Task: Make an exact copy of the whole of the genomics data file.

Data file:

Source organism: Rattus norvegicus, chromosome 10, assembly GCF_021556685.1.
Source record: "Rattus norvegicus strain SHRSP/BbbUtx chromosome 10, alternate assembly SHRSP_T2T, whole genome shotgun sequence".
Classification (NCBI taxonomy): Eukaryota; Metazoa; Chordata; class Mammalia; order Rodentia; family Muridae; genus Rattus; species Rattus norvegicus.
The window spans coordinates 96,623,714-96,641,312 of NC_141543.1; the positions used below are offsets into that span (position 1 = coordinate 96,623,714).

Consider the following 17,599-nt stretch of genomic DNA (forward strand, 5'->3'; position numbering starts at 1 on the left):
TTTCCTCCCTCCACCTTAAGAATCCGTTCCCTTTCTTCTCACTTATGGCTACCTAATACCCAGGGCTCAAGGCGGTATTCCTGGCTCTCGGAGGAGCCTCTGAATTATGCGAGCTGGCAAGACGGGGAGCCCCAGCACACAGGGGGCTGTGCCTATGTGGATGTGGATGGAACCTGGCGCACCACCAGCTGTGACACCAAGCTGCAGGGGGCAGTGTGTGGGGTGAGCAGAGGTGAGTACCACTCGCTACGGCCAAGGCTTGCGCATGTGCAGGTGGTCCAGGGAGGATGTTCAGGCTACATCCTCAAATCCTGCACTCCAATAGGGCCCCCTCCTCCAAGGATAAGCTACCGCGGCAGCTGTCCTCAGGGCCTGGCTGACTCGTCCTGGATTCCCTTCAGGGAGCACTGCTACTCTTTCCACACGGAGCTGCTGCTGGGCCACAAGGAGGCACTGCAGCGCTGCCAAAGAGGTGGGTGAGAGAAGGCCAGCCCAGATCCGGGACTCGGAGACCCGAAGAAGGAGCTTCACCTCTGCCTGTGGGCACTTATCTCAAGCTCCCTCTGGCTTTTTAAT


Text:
Source organism: Rattus norvegicus, chromosome 10, assembly GCF_021556685.1.
Source record: "Rattus norvegicus strain SHRSP/BbbUtx chromosome 10, alternate assembly SHRSP_T2T, whole genome shotgun sequence".
Classification (NCBI taxonomy): Eukaryota; Metazoa; Chordata; class Mammalia; order Rodentia; family Muridae; genus Rattus; species Rattus norvegicus.
The window spans coordinates 96,623,714-96,641,312 of NC_141543.1; the positions used below are offsets into that span (position 1 = coordinate 96,623,714).

Consider the following 17,599-nt stretch of genomic DNA (forward strand, 5'->3'; position numbering starts at 1 on the left):
TTTCCTCCCTCCACCTTAAGAATCCGTTCCCTTTCTTCTCACTTATGGCTACCTAATACCCAGGGCTCAAGGCGGTATTCCTGGCTCTCGGAGGAGCCTCTGAATTATGCGAGCTGGCAAGACGGGGAGCCCCAGCACACAGGGGGCTGTGCCTATGTGGATGTGGATGGAACCTGGCGCACCACCAGCTGTGACACCAAGCTGCAGGGGGCAGTGTGTGGGGTGAGCAGAGGTGAGTACCACTCGCTACGGCCAAGGCTTGCGCATGTGCAGGTGGTCCAGGGAGGATGTTCAGGCTACATCCTCAAATCCTGCACTCCAATAGGGCCCCCTCCTCCAAGGATAAGCTACCGCGGCAGCTGTCCTCAGGGCCTGGCTGACTCGTCCTGGATTCCCTTCAGGGAGCACTGCTACTCTTTCCACACGGAGCTGCTGCTGGGCCACAAGGAGGCACTGCAGCGCTGCCAAAGAGGTGGGTGAGAGAAGGCCAGCCCAGATCCGGGACTCGGAGACCCGAAGAAGGAGCTTCACCTCTGCCTGTGGGCACTTATCTCAAGCTCCCTCTGGCTTTTTAAT